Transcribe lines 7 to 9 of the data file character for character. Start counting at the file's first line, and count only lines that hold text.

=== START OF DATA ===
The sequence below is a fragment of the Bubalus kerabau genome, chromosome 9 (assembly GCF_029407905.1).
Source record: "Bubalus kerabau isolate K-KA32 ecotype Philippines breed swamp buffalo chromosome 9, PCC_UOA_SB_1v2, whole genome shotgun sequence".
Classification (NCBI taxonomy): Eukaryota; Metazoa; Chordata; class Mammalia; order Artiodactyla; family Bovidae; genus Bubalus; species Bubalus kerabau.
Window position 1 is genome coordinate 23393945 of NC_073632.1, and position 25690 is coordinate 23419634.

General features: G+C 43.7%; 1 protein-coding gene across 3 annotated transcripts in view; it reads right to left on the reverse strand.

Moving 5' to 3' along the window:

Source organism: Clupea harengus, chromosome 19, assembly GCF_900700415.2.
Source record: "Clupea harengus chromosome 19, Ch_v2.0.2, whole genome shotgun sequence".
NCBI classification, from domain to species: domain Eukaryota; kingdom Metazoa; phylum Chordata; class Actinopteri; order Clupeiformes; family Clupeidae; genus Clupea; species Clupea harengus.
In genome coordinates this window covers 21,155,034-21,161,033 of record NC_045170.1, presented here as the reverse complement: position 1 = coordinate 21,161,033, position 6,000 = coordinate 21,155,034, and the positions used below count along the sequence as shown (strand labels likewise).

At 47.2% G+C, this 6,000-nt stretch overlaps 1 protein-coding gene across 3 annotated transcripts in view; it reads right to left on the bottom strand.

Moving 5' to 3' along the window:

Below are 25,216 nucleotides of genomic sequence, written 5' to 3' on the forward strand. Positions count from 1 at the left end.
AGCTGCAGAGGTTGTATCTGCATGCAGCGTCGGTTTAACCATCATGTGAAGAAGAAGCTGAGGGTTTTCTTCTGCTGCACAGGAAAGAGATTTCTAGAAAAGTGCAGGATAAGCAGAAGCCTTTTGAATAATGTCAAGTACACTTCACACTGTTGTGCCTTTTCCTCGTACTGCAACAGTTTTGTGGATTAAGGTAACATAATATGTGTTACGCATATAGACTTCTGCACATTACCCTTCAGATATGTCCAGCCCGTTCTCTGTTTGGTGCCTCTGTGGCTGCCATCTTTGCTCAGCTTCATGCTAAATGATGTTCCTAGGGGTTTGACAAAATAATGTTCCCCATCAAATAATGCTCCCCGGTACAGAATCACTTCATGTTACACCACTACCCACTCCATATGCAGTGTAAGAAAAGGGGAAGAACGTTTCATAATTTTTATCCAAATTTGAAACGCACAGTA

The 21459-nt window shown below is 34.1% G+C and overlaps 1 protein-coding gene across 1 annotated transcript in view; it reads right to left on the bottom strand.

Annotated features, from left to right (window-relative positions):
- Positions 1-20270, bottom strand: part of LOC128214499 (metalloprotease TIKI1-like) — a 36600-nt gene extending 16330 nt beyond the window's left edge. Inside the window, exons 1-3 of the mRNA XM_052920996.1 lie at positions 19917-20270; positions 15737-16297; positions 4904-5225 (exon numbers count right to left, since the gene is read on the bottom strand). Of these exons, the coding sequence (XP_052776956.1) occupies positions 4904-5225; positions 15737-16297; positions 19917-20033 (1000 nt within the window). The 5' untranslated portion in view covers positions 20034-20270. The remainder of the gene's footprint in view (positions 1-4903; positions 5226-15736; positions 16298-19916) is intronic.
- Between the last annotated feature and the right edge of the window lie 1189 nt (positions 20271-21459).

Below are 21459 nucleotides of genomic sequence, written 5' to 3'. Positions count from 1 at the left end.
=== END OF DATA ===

Source organism: Clupea harengus, chromosome 19, assembly GCF_900700415.2.
Source record: "Clupea harengus chromosome 19, Ch_v2.0.2, whole genome shotgun sequence".
NCBI classification, from domain to species: domain Eukaryota; kingdom Metazoa; phylum Chordata; class Actinopteri; order Clupeiformes; family Clupeidae; genus Clupea; species Clupea harengus.